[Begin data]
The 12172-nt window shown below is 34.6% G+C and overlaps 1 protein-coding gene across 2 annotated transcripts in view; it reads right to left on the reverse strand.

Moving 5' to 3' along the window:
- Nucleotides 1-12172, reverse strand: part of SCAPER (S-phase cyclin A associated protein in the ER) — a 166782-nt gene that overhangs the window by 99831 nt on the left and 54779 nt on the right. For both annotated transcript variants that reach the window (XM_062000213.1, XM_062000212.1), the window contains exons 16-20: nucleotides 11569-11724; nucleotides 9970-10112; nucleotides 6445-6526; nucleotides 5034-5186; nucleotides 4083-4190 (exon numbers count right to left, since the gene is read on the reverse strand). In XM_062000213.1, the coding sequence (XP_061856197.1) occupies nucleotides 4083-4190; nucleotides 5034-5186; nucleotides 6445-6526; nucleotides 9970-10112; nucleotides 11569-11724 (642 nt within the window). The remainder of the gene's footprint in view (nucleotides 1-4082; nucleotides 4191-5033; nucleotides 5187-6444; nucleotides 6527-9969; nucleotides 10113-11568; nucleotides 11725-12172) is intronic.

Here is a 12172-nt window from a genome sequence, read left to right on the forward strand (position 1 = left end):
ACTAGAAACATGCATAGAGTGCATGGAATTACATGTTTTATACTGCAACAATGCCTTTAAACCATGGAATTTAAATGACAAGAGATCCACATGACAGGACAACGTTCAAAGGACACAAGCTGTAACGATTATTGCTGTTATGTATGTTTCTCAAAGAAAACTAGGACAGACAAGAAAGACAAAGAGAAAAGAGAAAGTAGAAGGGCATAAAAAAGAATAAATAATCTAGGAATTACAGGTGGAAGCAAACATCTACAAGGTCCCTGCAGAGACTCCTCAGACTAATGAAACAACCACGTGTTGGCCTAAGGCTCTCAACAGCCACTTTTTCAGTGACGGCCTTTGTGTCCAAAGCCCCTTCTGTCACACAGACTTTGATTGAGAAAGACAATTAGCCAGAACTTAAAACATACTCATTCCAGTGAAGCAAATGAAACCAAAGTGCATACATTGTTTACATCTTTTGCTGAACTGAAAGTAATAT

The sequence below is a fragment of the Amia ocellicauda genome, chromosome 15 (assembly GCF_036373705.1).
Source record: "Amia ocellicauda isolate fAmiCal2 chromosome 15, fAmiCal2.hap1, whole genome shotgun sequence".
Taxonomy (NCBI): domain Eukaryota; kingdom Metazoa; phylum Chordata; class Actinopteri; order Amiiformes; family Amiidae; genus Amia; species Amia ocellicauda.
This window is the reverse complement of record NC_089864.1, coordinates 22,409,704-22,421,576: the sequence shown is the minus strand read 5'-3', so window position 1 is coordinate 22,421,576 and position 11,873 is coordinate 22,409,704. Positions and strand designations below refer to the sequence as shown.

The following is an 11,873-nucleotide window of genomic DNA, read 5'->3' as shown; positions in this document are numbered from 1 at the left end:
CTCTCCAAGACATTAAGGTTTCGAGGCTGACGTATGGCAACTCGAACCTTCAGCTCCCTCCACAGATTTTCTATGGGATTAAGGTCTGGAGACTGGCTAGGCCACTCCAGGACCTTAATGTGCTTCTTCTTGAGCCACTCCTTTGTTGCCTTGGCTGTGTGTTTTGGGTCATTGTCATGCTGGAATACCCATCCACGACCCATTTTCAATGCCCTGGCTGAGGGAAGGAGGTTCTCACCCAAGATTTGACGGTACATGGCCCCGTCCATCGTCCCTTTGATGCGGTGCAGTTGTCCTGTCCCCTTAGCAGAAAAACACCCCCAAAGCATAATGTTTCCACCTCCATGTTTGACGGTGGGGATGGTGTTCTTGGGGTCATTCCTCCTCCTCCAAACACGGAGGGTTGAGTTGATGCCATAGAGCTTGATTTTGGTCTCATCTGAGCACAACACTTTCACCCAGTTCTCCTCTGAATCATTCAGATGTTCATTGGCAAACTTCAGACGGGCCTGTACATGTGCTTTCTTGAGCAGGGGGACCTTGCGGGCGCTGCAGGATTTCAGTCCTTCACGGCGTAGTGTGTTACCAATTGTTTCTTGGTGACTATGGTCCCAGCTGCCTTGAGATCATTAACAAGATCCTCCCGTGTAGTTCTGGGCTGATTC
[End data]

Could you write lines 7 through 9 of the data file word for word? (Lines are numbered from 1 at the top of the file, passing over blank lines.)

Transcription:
Source record: "Amia ocellicauda isolate fAmiCal2 chromosome 15, fAmiCal2.hap1, whole genome shotgun sequence".
Taxonomy (NCBI): domain Eukaryota; kingdom Metazoa; phylum Chordata; class Actinopteri; order Amiiformes; family Amiidae; genus Amia; species Amia ocellicauda.
This window is the reverse complement of record NC_089864.1, coordinates 22,409,704-22,421,576: the sequence shown is the minus strand read 5'-3', so window position 1 is coordinate 22,421,576 and position 11,873 is coordinate 22,409,704. Positions and strand designations below refer to the sequence as shown.